The Korean peninsular is on war footing after an attack on a South Korean navy ship blamed on its rogue northern neighbour. But despite international condemnation most commentators believe the South, at least, will pull back from the brink.

North Korea vows to sever all ties with its southern neighbour following suggestions the communist nation was behind the sinking of a South Korean warship two months ago. The torpedoing of the Cheonan killed 46 crew.

While the cause of the ship’s demise was initially unknown, a multi-national investigation found fragments of a North Korean torpedo propeller on the seabed near the site of the attack, prompting South Korean president Lee Myung-Bak, to call for an immediate apology and punishment to those involved.

North Korea has steadfastly denied responsibility for the attack, moving instead to sever diplomatic and economics ties with the South.

Among growing international concern that tensions will continue to escalate, CNBC staff writers report the North Korean military is preparing for potential conflict:

“North Korea often issues fiery rhetoric and regularly vows to wage war against South Korea and the U.S. … Seoul-based North Korea Intellectuals Solidarity said Tuesday that North Korean leader Kim Jong-il last week ordered his military to get ready for combat.”

US President Barack Obama has publicly announced his support for South Korea over the past few days, backing Myung-Bak’s decision to take the matter to the United Nations Security Council. President Obama has also announced that the US military is ready to throw its support behind South Korea, should it be needed.

Australian Prime Minister Kevin Rudd  declared his support for its ally, describing the sinking as “deplorable”, “hostile and unprovoked”. Not surprisingly, China has been comparatively quiet on the issue, refusing calls by US Secretary of State Hilary Clinton to pressure North Korea out of any further aggression.

For the South, its secretive and potentially nuclear-armed neighbour is now enemy number one. Kim So-hyun of the Korea Sun Herald writes:

“The main enemy concept has been a source of an ideological dispute here as views of national security greatly vary among the Korean population 60 years after the Korean War, started by the North’s invasion, tore the peninsula in two. The Koreas, divided by a heavily guarded border, are technically still at war, as the 1950-53 Korean War ended in a truce instead of a peace treaty.”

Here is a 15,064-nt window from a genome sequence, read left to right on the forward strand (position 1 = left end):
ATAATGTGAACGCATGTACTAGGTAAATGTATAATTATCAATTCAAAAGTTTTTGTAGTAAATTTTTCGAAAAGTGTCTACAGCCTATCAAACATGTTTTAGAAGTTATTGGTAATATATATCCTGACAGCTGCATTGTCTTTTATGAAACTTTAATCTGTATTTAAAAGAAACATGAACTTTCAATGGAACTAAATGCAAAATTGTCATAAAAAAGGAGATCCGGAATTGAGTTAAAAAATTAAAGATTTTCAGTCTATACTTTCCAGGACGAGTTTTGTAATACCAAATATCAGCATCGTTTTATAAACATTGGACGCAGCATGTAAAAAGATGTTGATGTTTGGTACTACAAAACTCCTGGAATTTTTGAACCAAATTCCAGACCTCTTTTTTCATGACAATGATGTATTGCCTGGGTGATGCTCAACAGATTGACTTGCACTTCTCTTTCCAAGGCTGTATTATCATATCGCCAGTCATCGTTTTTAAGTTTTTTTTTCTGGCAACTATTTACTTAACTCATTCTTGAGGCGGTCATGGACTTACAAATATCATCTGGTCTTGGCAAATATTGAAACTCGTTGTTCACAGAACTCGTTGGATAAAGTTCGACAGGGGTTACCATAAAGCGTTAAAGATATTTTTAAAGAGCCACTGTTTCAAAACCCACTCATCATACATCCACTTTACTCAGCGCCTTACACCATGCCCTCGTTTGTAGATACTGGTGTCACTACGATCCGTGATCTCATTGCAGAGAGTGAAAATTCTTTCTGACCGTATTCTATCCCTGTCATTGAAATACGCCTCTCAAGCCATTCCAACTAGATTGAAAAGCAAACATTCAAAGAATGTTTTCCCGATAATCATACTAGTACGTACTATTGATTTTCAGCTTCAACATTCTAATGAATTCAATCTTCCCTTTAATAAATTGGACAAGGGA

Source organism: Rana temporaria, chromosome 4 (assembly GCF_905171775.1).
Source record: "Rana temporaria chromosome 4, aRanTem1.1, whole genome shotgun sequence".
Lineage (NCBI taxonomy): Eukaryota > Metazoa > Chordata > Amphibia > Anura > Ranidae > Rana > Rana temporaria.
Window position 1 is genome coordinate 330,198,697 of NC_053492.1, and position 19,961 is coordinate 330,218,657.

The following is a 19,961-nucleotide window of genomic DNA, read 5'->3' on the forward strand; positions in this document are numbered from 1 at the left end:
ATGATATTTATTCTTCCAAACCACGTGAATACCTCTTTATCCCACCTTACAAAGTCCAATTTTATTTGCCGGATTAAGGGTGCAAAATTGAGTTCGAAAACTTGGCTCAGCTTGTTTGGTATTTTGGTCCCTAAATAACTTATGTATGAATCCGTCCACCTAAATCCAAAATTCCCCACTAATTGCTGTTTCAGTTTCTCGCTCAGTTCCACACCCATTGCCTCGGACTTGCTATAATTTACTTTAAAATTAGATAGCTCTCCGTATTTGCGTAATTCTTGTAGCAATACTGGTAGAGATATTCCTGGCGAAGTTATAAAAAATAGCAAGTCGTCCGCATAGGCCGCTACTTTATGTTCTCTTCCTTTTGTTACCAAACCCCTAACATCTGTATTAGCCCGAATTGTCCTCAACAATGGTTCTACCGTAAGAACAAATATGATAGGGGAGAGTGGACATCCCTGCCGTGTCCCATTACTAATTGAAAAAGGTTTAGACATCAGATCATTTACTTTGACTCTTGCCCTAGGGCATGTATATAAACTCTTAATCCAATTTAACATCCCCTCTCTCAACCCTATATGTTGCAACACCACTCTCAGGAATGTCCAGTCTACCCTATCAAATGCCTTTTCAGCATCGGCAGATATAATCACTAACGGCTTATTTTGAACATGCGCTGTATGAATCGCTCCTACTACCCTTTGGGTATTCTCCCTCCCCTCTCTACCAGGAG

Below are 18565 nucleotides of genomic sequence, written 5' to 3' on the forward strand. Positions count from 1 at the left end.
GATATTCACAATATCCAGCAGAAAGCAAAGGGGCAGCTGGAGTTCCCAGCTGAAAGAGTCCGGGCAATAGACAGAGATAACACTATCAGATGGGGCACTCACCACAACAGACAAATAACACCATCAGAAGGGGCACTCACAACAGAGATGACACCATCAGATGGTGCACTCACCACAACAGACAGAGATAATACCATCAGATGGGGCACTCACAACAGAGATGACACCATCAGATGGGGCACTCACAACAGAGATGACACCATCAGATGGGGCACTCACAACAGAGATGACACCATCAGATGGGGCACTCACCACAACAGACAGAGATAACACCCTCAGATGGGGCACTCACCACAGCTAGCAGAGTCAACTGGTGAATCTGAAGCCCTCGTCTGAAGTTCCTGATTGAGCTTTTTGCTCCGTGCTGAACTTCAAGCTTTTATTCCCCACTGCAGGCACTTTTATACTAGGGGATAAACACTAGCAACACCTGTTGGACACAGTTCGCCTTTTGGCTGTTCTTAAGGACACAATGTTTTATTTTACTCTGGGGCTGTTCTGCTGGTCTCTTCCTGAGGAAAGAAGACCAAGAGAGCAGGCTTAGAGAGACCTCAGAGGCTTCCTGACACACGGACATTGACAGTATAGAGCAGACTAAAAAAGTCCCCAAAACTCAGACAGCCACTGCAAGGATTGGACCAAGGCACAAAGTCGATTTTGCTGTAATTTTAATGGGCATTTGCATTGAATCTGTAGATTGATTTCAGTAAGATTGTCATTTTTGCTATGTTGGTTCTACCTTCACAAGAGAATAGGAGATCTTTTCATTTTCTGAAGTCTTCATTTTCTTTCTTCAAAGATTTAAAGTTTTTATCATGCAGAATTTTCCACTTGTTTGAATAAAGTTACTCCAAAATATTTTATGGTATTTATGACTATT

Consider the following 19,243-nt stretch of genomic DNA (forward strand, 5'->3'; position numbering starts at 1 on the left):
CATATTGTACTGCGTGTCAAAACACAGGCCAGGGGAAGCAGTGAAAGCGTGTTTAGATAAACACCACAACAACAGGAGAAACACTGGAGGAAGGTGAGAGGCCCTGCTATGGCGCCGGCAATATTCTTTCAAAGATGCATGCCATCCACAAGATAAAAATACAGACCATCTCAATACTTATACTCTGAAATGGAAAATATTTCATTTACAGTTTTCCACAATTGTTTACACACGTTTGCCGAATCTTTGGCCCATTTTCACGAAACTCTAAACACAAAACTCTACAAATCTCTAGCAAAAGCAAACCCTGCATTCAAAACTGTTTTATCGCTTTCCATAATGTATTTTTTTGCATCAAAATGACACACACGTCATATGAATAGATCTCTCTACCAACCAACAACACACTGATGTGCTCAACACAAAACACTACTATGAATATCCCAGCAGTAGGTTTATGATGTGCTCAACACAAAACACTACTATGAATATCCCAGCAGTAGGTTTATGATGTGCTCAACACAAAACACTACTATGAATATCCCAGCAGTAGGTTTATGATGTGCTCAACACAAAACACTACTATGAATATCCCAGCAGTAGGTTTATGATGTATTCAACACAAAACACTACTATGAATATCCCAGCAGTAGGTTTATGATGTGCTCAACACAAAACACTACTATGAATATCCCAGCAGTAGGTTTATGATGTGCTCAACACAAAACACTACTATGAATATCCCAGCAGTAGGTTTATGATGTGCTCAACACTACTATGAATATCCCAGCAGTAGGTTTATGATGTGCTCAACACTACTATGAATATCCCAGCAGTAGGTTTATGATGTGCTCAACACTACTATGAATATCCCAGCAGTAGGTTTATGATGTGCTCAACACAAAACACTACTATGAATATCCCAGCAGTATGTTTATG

But there are pleas for calm, and little appetite for war in a country already suffering. South Korean student Kyungho Rhee, writing for the BBC, said it’s not in the country’s best interests to retaliate:

“There is not much appetite for war here. Our economy is getting stronger and a war would hurt us badly. We don’t have a very strong military. We do have the backing of the US but we can’t rely on them. So stopping trade with the North is the best we can do.”

Patricia Hess argues a similar case in the Seoul Times. Nobody wants another Middle East:

“A brief look at history proves that retaliation doesn’t work. Look at Israel and Palestine. When one strikes, the other strikes back, and the first one strikes again, and the other one strikes back again, and again, and again, and the bloodshed is never justified and never ending. Right now, we are grieving over 46 sons. How many more would we lose in another war?”

The Korean War still haunts the region. Writing for The China Post, Arthur Cyr calls for rememberance:

“This latest violence is as unlikely as previous incidents to lead to renewal of general fighting. The Korean War was extraordinarily costly, and neither side has ever tried to renew such hostilities. North Korea now has at least a primitive nuclear weapon, but any use would result in instant devastating retaliation.”

Certainly, and not surprisingly, North Korea’s state-run news agency insists evidence of the attack has been fabricated:

“In the course of nearly two month-long investigation the puppet group fabricated what it called ‘circumstantial evidence’ with conjecture, supposition and random guess. It just produced fragments and pieces of aluminum whose origin remains unknown as “evidence,” becoming the target of derision.”

Another student from Seoul, Gyuhang Kim, suggests to the BBC North Korea’s involvement in the sinking of the Cheonan might not be as clear as first thought:

“I and many others suspect the South Korean government of deliberately accusing North Korea, even of making up the proof. We are well aware of the anti-North Korean sentiment of the government and do not trust the official report at all.”